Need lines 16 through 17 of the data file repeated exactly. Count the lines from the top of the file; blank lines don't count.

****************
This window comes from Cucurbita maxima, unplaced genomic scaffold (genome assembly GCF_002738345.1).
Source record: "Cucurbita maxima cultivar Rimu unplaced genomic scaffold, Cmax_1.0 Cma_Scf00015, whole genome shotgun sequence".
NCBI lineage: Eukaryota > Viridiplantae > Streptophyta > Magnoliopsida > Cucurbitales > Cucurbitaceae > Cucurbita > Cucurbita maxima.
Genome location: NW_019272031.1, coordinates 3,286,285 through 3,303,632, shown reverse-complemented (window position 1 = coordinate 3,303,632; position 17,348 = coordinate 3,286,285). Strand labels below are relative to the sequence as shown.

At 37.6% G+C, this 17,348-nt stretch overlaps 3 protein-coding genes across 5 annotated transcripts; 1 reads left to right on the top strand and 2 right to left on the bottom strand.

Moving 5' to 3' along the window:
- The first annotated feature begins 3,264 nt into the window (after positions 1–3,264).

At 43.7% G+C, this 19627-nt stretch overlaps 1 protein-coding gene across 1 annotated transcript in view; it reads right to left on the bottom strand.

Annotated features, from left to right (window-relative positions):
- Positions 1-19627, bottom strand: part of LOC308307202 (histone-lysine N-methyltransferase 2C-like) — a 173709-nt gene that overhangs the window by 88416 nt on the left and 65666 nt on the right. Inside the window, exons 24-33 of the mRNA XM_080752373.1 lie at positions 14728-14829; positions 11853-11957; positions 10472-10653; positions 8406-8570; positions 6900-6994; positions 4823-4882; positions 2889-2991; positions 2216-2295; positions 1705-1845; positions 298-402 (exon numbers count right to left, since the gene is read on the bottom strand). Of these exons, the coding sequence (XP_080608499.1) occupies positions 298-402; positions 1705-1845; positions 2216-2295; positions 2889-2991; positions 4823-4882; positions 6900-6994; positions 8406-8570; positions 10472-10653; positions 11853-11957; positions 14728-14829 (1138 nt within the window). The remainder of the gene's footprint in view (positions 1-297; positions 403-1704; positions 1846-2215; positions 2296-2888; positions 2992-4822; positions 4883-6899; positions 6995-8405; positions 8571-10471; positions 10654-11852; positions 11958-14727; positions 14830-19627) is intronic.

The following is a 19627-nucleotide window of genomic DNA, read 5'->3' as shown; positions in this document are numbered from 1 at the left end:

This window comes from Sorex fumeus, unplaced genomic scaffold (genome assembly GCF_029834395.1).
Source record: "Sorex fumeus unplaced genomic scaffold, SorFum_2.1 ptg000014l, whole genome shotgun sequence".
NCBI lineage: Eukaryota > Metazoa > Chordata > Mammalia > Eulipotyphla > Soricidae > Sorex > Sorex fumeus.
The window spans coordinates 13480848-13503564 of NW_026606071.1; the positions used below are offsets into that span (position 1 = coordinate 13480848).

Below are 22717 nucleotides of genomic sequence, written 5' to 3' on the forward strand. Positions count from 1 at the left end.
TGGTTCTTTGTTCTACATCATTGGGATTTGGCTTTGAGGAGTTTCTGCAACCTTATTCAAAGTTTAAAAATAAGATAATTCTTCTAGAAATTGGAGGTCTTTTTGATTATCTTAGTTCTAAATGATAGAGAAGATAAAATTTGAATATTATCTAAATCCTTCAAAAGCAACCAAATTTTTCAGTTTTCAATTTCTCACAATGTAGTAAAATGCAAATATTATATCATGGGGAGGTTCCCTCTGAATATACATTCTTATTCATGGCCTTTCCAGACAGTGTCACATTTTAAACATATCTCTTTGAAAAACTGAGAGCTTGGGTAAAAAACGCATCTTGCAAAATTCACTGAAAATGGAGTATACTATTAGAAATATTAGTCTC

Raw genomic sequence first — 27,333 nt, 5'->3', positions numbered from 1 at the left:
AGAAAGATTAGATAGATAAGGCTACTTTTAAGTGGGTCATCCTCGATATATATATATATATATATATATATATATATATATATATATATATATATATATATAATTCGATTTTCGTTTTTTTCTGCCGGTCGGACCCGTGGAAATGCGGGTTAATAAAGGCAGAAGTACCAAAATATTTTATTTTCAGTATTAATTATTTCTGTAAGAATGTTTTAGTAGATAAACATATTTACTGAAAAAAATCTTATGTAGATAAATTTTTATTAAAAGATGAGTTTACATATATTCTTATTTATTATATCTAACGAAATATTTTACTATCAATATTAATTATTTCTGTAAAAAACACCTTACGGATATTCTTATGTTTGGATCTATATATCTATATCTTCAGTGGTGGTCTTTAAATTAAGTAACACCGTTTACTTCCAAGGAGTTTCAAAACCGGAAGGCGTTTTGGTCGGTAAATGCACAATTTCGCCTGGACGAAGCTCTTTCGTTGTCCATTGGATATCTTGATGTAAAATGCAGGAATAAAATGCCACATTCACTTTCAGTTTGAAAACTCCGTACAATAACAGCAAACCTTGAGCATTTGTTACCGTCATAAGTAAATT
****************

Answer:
Below are 22717 nucleotides of genomic sequence, written 5' to 3' on the forward strand. Positions count from 1 at the left end.
TGGTTCTTTGTTCTACATCATTGGGATTTGGCTTTGAGGAGTTTCTGCAACCTTATTCAAAGTTTAAAAATAAGATAATTCTTCTAGAAATTGGAGGTCTTTTTGATTATCTTAGTTCTAAATGATAGAGAAGATAAAATTTGAATATTATCTAAATCCTTCAAAAGCAACCAAATTTTTCAGTTTTCAATTTCTCACAATGTAGTAAAATGCAAATATTATATCATGGGGAGGTTCCCTCTGAATATACATTCTTATTCATGGCCTTTCCAGACAGTGTCACATTTTAAACATATCTCTTTGAAAAACTGAGAGCTTGGGTAAAAAACGCATCTTGCAAAATTCACTGAAAATGGAGTATACTATTAGAAATATTAGTCTC